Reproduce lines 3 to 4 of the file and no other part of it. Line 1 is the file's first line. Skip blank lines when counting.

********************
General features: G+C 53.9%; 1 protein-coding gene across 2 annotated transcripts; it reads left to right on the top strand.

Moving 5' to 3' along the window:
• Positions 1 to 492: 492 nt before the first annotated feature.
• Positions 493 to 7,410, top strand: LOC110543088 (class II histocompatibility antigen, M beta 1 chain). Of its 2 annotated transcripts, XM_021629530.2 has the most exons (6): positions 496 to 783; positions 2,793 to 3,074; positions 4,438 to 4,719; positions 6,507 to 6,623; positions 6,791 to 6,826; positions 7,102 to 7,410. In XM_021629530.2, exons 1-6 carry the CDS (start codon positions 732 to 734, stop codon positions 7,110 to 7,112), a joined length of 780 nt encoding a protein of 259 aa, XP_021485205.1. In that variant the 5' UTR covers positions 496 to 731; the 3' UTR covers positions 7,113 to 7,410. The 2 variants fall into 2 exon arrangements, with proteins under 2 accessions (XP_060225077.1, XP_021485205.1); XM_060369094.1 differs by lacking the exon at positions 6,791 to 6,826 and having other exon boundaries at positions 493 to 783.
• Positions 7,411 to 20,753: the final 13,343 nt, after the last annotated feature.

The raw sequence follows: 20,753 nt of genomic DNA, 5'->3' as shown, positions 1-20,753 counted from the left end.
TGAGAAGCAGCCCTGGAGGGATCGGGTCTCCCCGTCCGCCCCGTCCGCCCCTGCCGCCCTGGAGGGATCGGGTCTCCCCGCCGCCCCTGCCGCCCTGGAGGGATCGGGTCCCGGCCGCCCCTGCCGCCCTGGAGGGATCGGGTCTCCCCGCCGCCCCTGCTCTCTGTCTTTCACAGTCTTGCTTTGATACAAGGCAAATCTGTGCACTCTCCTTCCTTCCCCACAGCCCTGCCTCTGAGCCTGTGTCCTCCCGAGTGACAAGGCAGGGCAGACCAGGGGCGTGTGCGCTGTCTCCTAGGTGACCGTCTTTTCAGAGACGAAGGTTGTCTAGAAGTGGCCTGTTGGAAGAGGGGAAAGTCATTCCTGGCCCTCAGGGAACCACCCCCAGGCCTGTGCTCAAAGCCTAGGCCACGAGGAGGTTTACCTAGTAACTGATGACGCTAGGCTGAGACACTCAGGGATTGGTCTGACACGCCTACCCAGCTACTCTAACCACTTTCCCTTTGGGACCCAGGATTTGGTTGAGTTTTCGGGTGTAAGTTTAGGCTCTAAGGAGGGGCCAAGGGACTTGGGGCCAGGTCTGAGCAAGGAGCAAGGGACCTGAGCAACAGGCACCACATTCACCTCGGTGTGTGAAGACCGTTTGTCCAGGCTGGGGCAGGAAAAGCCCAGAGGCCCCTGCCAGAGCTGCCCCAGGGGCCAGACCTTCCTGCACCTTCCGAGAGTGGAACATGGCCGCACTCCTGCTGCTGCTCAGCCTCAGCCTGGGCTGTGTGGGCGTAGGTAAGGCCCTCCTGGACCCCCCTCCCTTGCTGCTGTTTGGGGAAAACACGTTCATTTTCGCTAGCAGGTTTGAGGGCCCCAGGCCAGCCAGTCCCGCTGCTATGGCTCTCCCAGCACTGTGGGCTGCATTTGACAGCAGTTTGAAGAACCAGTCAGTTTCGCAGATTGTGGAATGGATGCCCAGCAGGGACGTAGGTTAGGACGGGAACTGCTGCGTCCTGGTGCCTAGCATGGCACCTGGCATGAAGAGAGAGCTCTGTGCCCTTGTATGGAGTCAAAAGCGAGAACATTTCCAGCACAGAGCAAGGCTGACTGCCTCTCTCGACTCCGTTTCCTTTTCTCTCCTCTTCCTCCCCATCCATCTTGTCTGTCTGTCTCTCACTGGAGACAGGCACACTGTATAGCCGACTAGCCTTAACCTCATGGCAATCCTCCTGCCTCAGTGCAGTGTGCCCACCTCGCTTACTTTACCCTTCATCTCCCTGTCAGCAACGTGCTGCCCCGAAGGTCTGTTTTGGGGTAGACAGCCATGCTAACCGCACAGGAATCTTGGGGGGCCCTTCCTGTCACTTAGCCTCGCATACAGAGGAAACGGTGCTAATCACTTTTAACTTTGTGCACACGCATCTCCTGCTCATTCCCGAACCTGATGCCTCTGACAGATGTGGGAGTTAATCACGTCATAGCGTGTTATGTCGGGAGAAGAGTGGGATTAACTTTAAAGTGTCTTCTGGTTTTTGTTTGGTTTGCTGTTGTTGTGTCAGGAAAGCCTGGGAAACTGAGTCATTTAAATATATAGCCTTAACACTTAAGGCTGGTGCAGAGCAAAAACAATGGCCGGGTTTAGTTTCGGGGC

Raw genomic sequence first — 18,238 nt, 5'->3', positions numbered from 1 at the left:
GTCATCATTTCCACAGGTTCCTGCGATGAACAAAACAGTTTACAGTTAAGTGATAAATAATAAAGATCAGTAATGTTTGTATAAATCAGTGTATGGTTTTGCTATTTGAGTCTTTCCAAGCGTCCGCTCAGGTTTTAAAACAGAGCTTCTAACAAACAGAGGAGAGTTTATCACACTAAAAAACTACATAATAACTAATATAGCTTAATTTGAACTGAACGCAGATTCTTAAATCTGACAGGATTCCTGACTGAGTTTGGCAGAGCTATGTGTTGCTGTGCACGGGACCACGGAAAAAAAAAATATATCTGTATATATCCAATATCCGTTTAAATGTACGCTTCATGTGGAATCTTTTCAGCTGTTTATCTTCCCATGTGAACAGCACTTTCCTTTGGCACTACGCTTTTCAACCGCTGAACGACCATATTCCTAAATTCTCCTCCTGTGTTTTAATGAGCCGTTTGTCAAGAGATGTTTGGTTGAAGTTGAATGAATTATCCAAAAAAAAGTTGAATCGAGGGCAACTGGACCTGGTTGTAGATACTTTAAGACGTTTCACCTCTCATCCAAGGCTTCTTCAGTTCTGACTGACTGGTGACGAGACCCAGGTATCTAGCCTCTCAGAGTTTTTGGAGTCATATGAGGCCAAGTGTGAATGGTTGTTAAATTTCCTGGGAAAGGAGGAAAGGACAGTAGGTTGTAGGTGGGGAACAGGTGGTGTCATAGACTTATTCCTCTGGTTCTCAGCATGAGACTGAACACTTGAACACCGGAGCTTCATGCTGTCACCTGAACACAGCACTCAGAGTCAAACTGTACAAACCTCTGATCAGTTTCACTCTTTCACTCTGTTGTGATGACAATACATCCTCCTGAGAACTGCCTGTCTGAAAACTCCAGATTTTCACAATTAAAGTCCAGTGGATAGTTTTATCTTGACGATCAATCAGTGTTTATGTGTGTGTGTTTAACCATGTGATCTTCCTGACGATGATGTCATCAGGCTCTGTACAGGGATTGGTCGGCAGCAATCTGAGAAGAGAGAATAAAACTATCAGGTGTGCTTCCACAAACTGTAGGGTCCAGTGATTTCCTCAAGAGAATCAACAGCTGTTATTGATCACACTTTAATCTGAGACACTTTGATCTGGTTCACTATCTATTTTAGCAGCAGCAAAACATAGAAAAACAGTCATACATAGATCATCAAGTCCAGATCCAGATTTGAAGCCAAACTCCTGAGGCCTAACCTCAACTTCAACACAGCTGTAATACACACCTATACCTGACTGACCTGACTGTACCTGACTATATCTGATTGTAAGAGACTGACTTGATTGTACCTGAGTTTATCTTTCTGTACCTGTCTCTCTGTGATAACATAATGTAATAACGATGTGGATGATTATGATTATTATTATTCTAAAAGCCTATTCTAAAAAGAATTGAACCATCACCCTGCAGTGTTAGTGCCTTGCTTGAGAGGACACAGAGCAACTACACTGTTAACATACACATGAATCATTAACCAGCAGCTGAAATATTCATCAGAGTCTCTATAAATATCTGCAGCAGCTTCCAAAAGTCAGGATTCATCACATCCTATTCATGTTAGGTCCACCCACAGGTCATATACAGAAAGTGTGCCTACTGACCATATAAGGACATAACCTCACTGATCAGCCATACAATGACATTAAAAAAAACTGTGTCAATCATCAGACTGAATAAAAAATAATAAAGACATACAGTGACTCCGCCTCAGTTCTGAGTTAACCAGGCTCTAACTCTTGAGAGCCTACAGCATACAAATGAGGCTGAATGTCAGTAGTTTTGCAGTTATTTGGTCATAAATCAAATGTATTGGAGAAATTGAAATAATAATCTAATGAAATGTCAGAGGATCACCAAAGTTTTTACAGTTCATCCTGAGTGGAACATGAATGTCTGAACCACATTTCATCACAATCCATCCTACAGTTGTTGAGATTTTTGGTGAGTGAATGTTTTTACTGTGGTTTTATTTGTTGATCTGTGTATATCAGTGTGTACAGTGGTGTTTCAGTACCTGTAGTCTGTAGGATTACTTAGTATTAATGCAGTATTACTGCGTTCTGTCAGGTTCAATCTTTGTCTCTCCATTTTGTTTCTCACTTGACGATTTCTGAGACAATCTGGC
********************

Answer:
• Positions 1 to 492: 492 nt before the first annotated feature.
• Positions 493 to 7,410, top strand: LOC110543088 (class II histocompatibility antigen, M beta 1 chain). Of its 2 annotated transcripts, XM_021629530.2 has the most exons (6): positions 496 to 783; positions 2,793 to 3,074; positions 4,438 to 4,719; positions 6,507 to 6,623; positions 6,791 to 6,826; positions 7,102 to 7,410. In XM_021629530.2, exons 1-6 carry the CDS (start codon positions 732 to 734, stop codon positions 7,110 to 7,112), a joined length of 780 nt encoding a protein of 259 aa, XP_021485205.1. In that variant the 5' UTR covers positions 496 to 731; the 3' UTR covers positions 7,113 to 7,410. The 2 variants fall into 2 exon arrangements, with proteins under 2 accessions (XP_060225077.1, XP_021485205.1); XM_060369094.1 differs by lacking the exon at positions 6,791 to 6,826 and having other exon boundaries at positions 493 to 783.